Apple has amended its corporate bylaws to allow its long-time shareholders or a group of shareholders to nominate new board members, thus joining the list of companies offering so-called “proxy access”, CNBC is reporting. The move, that offers greater control to company investors, allows shareholders to nominate up to 20% of Apple’s directors. Apple’s board currently has eight members, so shareholders could nominate one director, according to The Wall Street Journal.
“In a securities filing, Apple said its board of directors had adopted amended bylaws Monday that allow a shareholder, or a group of up to 20 shareholders, holding 3% of its shares continuously for three years to include board nominees in the company’s annual proxy statement”.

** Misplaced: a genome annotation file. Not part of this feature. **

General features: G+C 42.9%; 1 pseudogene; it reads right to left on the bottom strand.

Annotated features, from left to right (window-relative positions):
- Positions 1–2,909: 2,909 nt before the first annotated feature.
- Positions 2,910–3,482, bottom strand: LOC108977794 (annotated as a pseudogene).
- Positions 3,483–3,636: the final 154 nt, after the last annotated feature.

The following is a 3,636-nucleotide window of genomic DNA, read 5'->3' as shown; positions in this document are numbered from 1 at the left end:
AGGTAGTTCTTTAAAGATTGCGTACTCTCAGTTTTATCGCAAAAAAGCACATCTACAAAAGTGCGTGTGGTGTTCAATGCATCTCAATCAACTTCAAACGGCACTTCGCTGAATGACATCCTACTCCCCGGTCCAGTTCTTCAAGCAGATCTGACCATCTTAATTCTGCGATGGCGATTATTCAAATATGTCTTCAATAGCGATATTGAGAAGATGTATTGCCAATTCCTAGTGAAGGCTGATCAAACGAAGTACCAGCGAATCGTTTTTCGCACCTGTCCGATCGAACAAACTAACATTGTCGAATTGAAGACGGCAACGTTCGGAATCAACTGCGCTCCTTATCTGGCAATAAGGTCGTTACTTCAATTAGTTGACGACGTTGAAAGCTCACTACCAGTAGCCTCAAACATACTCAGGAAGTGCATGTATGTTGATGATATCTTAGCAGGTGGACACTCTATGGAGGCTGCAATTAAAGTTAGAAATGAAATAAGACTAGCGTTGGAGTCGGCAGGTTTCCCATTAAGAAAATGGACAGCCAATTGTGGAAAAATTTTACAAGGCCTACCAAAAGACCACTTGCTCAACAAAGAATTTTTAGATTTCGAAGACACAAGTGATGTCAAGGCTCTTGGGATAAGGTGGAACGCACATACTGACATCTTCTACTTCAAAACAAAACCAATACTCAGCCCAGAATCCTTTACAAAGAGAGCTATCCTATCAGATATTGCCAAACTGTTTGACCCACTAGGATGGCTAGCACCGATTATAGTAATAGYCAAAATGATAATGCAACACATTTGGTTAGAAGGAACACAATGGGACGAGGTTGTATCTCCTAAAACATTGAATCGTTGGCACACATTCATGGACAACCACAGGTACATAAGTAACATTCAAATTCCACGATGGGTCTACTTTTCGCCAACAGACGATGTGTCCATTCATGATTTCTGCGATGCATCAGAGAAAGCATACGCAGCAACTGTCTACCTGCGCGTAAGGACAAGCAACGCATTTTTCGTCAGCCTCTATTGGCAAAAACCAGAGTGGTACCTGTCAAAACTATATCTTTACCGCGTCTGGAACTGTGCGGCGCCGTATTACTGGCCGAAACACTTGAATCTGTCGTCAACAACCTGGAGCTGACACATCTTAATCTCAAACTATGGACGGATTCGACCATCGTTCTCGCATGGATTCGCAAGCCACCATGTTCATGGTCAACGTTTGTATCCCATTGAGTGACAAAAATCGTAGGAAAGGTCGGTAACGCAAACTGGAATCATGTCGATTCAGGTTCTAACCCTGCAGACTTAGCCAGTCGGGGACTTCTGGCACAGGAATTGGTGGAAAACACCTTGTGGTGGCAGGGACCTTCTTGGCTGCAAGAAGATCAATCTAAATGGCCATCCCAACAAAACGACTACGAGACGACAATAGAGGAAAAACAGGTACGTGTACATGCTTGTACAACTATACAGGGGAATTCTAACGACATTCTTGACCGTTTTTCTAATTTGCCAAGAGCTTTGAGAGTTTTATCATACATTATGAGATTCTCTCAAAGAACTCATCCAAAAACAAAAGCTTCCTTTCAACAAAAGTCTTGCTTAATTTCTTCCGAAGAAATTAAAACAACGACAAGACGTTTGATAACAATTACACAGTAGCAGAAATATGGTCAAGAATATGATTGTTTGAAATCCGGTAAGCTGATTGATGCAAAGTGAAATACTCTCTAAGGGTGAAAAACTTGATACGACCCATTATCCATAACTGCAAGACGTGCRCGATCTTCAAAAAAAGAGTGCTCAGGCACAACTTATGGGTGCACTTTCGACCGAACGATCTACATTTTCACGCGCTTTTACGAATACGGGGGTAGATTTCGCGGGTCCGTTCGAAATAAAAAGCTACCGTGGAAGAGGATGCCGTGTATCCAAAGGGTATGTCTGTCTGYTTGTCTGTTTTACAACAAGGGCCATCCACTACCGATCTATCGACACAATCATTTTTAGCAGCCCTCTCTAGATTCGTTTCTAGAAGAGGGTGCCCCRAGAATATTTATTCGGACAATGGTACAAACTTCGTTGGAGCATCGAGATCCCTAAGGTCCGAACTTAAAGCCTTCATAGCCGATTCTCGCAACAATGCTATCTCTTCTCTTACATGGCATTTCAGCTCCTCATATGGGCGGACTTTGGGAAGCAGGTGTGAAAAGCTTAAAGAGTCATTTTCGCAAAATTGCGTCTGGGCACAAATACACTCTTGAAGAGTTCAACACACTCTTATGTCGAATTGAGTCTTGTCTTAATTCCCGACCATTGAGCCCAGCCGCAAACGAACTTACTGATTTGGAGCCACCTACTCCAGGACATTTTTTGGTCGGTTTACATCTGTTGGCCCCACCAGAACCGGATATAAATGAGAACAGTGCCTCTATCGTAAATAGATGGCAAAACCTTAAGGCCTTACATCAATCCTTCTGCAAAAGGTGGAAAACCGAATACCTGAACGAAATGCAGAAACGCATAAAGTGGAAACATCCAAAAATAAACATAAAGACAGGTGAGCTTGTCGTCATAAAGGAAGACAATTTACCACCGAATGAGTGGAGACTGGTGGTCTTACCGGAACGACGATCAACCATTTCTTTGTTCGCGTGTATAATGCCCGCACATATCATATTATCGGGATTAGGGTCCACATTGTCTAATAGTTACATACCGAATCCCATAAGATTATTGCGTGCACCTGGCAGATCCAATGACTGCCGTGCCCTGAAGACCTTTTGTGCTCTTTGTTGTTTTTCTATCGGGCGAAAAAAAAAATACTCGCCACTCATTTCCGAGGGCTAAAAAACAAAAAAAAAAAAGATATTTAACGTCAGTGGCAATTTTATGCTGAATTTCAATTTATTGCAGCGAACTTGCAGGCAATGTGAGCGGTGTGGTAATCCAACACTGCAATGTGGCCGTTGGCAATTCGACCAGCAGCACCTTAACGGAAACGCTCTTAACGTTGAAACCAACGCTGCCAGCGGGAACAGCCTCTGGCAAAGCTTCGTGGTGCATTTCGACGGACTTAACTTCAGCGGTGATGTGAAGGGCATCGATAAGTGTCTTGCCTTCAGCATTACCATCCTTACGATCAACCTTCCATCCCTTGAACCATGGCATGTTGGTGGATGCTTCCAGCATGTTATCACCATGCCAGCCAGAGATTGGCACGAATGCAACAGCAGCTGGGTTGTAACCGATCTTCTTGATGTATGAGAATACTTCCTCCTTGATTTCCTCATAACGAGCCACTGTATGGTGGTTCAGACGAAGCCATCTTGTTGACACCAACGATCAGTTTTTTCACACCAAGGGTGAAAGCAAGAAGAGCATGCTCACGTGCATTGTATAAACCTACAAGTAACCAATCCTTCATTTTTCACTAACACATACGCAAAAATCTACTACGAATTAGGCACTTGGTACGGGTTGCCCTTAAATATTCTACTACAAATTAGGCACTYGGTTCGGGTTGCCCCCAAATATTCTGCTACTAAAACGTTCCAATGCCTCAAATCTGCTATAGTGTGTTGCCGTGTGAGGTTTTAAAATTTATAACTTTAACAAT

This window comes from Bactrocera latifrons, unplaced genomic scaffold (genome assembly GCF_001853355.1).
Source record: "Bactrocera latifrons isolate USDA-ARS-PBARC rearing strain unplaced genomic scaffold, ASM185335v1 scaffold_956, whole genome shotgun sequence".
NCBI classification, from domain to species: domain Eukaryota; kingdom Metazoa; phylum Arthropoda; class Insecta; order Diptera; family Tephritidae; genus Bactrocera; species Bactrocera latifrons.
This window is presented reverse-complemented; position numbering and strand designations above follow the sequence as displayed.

For those who aren’t aware, proxy access gives shareholders greater power in ousting directors and influence strategy by letting them list competing board candidates on corporate ballots. The source notes that the push comes as activist investors seek changes on many company boards. Other prominent names who have recently adopted proxy access include Microsoft, Goldman Sachs Group, McDonald’s and Coca-Cola Co.
With Apple’s present market capitalization of just under $600 billion, investors would need to hold stock worth almost $18 billion to qualify.